Costly fraud and error reported in home buyers' tax program

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By Dina ElBoghdady
Washington Post Staff Writer
Friday, October 23, 2009

Hundreds of millions of dollars may have been paid to people who fraudulently or mistakenly took advantage of a lucrative tax credit for first-time home buyers, including some who were employees of the Internal Revenue Service and even children, an IRS watchdog told a House panel on Thursday.

The findings, documented in a report by the Treasury inspector general for tax administration, come as debate heats up in Congress over whether to extend the $8,000 tax credit beyond its Nov. 30 deadline.

While the report alarmed lawmakers, supporters of the tax credit on Capitol Hill pressed forward with efforts to keep the refund alive. Senate Majority Leader Harry M. Reid (D-Nev.) is working on a proposal to extend the full $8,000 credit for four months and then gradually phase it out by the end of next year, according to his office.

Meanwhile, experts who are closely tracking the existing program say it's unlikely that the report released Thursday will undermine efforts to extend the credit given the bipartisan support it has received, especially from lawmakers representing states heavily hit by foreclosures. These lawmakers say the tax credit has helped boost home sales.

"There are simply too many Democrats and Republicans that want to see this program extended for it to get derailed by the inspector general's report," said Jaret Seiberg, a policy analyst at Washington Research Group.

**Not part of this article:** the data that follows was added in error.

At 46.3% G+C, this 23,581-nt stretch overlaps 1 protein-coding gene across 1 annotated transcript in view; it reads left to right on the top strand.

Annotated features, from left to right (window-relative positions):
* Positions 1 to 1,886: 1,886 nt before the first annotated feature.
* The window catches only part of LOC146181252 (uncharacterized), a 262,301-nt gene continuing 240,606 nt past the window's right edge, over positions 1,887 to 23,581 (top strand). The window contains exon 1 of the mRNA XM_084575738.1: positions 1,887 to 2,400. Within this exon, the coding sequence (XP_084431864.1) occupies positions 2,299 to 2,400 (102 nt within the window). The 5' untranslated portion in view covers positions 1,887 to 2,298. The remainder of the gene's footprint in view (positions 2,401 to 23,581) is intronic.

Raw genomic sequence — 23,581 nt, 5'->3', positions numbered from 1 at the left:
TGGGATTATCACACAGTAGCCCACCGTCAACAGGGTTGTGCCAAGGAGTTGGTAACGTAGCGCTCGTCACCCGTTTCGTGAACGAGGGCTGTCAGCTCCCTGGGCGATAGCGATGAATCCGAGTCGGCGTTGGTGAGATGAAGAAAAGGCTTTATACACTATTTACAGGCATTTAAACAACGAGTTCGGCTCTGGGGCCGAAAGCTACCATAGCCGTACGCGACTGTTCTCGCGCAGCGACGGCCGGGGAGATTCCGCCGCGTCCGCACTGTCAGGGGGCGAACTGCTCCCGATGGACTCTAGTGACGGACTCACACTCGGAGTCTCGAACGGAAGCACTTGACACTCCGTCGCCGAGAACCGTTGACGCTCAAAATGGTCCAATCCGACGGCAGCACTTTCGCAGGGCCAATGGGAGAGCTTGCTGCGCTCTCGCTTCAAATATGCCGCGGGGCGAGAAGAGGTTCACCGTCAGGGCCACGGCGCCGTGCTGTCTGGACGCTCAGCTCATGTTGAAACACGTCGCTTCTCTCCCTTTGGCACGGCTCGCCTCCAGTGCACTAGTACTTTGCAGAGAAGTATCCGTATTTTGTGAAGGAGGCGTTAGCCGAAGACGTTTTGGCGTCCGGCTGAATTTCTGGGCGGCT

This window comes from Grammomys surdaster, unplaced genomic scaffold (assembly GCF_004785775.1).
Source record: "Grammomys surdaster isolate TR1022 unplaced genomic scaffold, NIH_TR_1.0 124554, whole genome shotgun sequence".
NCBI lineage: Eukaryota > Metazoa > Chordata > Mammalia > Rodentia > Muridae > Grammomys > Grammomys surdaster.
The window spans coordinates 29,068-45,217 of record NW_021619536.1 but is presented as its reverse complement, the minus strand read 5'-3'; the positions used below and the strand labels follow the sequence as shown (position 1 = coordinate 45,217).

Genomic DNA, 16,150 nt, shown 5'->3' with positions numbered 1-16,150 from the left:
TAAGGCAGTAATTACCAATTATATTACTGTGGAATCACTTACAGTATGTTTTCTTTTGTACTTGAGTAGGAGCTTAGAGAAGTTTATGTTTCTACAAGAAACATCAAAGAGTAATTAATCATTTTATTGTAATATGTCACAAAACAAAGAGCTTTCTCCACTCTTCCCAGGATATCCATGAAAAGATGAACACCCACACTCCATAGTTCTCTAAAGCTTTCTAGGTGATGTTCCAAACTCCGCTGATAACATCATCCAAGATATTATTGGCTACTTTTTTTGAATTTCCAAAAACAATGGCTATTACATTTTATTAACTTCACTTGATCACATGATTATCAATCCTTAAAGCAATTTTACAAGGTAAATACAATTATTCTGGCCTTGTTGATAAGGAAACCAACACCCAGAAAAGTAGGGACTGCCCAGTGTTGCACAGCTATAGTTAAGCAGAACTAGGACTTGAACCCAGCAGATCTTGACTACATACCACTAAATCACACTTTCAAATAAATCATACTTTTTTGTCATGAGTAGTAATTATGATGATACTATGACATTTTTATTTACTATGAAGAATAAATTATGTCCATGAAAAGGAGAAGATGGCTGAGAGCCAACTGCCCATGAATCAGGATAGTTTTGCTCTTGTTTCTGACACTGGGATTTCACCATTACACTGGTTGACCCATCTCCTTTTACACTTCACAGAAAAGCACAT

4-year-olds claimed credit

The report found that more than 19,300 people claimed a total of $139 million on their 2008 tax returns before purchasing a home even though the law requires the purchase to take place first, J. Russell George, the inspector general, told a House Ways and Means subcommittee.

Nearly 74,000 buyers -- including some IRS employees -- claimed a total of $500 million in tax credits despite indications that they may have owned a home before, George said. The law bans people from getting this credit if they have owned a home in the previous three years.

Even children claimed the tax credit, said George, adding that 580 taxpayers under age 18 -- including some 4-year-olds -- claimed $4 million, presumably so their parents could dodge the income limitations imposed by the program.

George went on to criticize the IRS for not requiring buyers to attach documents that verify when they purchased their homes, something his office has been advocating. The IRS's deputy commissioner for services and enforcement, Linda E. Stiff, said the agency does not have the ability to accept such documents electronically, nor does it have the legal authority to disallow a claim if the documents are not attached, which would make such a requirement moot. Lawmakers indicated they would look into granting that authority.

Both Stiff and George said that there's a chance that some of the suspicious tax credit claims may prove to be legitimate once they are more thoroughly examined.

About 1.4 million households have claimed nearly $10 billion in tax credits as of Aug. 22, and about 60 percent of them had adjusted gross income of less than $50,000, according to a Government Accountability Office report also released Thursday.

Stiff said all those claims have been resubmitted through a computer filter designed to catch potential problems. As a result, the IRS has identified more than 160 potential tax credit schemes that have resulted in scores of criminal investigations, and the agency has selected for reexamination 107,000 claims, some of which have been frozen.


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